Ecuador – Land of Biodiversity

Ecuador is a country made up of three distinct regions, each with their own opportunities to discover. There is the coastal region, which also includes the Galapagos Islands, the highlands with the Andes mountains and all of the volcanoes, and the Amazon with the largest variety of plants and animals of any country. We did not visit the coastal region or the Galapagos Islands on this trip, but instead focused our time on the highlands and the Amazon.

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Hiking a Volcano

One thing was immediately clear upon our arrival in Ecuador, it is a country that is embracing eco-tourism. Although the country is still heavily dependent on the revenue from oil, there is a conscious effort to embrace tourism as the future of the country. Changing the currency to the US dollar in 2000 has also made it easy for visitors from the States to travel to Ecuador. Spanish is the official language of Ecuador, but there are still many indigenous people who speak Quechua, and English is commonly spoken.

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Middle of the World Monument

Our time in the highlands was highlighted by visiting three of the many volcanoes, both active and non-active, that exist in Ecuador. One of the most famous is Cotopaxi, which has been active since 2015, although fortunately it has only spewed ash and steam and not lava. The snow covered volcano peaks can be seen on clear days from the capital city of Quito and are a constant reminder to the volatility of the forces that have formed the landscape of Ecuador.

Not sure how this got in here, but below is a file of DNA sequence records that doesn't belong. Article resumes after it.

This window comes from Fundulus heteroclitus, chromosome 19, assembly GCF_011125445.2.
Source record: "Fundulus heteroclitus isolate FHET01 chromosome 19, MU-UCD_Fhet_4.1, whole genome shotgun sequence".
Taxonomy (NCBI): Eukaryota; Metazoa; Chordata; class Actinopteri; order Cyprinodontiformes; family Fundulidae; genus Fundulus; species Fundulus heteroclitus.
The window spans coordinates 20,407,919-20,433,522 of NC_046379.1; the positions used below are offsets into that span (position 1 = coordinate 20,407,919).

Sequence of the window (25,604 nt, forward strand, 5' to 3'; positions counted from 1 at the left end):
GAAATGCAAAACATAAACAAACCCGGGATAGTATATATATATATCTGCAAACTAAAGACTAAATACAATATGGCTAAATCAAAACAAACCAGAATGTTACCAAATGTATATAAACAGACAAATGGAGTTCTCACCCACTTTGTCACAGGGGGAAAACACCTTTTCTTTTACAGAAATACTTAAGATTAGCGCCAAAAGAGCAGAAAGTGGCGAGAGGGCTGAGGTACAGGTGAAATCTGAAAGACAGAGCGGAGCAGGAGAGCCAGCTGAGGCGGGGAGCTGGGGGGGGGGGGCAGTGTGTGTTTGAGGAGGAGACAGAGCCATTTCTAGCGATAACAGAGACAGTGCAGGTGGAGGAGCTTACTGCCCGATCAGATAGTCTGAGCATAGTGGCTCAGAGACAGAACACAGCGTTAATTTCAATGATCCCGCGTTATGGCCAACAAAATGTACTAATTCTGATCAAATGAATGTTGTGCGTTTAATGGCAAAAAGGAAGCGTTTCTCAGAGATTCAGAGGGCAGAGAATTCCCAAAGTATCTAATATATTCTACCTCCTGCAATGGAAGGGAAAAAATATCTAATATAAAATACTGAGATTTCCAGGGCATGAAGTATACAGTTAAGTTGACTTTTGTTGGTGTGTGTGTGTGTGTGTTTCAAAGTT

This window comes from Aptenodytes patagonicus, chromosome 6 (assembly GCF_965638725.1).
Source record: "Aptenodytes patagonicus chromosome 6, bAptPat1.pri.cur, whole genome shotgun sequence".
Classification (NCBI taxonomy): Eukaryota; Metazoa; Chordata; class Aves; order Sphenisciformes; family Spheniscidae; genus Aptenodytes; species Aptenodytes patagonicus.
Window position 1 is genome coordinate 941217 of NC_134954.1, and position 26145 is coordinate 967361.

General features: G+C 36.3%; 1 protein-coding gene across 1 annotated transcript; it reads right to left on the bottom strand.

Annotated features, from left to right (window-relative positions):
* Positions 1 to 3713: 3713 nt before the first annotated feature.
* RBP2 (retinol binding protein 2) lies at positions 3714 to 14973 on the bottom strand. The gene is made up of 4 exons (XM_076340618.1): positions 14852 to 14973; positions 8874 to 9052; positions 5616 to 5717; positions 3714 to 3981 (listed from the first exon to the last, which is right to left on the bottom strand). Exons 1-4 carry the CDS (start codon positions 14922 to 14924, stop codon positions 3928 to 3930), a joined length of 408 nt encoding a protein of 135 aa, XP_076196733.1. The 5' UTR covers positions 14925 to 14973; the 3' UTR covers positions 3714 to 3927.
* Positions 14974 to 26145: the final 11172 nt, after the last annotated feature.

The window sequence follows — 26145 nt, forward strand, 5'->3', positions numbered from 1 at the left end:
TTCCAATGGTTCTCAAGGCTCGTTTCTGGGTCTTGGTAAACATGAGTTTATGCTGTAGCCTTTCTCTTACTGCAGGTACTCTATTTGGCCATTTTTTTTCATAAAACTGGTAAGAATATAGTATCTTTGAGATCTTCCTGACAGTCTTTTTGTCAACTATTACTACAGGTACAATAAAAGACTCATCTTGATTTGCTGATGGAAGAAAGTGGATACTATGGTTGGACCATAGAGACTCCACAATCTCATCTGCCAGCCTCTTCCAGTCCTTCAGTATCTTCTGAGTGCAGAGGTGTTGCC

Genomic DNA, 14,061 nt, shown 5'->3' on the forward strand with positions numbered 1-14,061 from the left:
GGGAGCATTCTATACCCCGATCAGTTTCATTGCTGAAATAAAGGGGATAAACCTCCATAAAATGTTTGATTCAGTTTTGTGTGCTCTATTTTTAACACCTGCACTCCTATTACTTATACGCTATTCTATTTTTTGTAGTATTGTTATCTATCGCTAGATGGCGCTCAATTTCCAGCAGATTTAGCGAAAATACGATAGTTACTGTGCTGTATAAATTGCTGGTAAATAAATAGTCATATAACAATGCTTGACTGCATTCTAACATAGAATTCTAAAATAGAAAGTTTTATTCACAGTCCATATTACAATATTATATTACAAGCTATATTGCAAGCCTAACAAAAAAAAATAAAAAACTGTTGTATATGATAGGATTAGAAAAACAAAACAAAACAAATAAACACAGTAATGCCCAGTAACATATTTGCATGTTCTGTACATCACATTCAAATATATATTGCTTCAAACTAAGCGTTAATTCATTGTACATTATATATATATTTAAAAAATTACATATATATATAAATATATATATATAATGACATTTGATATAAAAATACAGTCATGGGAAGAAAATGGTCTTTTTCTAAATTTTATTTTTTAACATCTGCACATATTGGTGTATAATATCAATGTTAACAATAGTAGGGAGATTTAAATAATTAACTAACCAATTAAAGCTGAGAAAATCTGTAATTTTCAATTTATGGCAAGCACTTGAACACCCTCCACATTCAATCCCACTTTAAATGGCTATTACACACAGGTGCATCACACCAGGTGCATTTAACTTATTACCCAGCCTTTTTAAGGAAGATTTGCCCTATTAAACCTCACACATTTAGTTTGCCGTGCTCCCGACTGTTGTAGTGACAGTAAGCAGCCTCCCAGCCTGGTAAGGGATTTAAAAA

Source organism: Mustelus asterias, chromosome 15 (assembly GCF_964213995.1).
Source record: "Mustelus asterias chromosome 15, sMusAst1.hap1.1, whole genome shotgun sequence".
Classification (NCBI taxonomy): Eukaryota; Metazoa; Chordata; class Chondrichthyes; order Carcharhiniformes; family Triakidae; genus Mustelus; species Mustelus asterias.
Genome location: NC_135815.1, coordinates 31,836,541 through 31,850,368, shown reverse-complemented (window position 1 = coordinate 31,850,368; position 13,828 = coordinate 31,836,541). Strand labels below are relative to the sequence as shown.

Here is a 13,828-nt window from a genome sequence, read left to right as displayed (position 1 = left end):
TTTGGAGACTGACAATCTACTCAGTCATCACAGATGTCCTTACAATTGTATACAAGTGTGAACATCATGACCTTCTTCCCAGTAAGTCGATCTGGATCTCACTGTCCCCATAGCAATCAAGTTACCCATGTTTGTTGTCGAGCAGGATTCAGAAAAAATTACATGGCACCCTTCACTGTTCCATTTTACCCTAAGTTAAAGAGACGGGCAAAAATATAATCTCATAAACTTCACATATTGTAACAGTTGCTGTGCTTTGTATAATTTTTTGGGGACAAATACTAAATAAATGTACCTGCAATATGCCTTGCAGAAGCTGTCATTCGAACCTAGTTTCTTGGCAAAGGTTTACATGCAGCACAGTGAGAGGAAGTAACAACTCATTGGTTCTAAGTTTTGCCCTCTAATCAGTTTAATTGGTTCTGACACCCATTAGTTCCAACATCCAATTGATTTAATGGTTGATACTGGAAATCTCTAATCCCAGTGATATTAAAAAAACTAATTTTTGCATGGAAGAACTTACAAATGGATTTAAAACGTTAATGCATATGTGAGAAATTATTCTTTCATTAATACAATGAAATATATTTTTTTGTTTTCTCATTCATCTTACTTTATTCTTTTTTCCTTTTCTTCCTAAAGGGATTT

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Cotopaxi Volcano

Ecuador gets its name from the equator line, which runs through the country. Visiting the equator actually involves seeing two separate sites.  There is the equator monument, commonly referred to as the historical equator as it was originally calculated as the center of the world in 1736, but was later proven to be wrong. With the use of GPS, scientists were able to calculate the true equator, which is actually slightly north of the monument that people often visit. Going to both equator sites is worthwhile as it is interesting to learn about the history of the equator and how indigenous people were able to calculate the center of the world thousands of years ago even closer than more modern scientists.

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True Equator

The Yasuni National Park in Ecuador is considered to be the most biodiverse location on the earth with all of the varieties of birds, amphibians, insects, plants, and trees. It is run by a group of indigenous natives and even has two tribes inside of the park that have no contact with the outside world. Despite the reliance upon oil, Ecuador is trying to balance the need for drilling with the desire to protect their natural resources. Spending time in the park is something that was truly special and we will treasure forever.